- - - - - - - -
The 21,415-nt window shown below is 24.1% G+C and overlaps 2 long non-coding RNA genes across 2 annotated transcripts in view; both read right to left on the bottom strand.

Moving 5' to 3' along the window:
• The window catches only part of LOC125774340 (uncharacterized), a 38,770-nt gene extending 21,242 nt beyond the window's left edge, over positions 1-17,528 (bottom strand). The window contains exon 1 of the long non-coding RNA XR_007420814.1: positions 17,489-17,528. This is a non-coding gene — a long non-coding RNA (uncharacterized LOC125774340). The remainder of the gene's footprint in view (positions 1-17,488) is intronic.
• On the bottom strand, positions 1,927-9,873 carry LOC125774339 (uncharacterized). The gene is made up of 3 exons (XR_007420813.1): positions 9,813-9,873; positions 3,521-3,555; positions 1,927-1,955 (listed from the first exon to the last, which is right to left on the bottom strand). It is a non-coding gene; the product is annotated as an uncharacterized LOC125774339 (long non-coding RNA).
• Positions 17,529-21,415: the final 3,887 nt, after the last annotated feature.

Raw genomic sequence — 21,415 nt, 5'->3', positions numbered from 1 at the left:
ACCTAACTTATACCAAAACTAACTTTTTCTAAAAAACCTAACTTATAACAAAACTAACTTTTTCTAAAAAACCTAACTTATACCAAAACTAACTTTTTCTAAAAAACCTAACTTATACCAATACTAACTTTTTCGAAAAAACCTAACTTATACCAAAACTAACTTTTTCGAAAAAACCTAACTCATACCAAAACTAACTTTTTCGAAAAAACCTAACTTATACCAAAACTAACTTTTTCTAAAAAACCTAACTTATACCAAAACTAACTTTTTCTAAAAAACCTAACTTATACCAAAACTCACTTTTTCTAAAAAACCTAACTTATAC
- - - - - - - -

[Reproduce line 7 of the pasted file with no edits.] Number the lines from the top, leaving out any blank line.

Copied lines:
ACCTAACTTATACCAAAACTAACTTTTTCTAAAAAACCTAACTTATAACAAAACTAACTTTTTCTAAAAAACCTAACTTATACCAAAACTAACTTTTTCTAAAAAACCTAACTTATACCAATACTAACTTTTTCGAAAAAACCTAACTTATACCAAAACTAACTTTTTCGAAAAAACCTAACTCATACCAAAACTAACTTTTTCGAAAAAACCTAACTTATACCAAAACTAACTTTTTCTAAAAAACCTAACTTATACCAAAACTAACTTTTTCTAAAAAACCTAACTTATACCAAAACTCACTTTTTCTAAAAAACCTAACTTATAC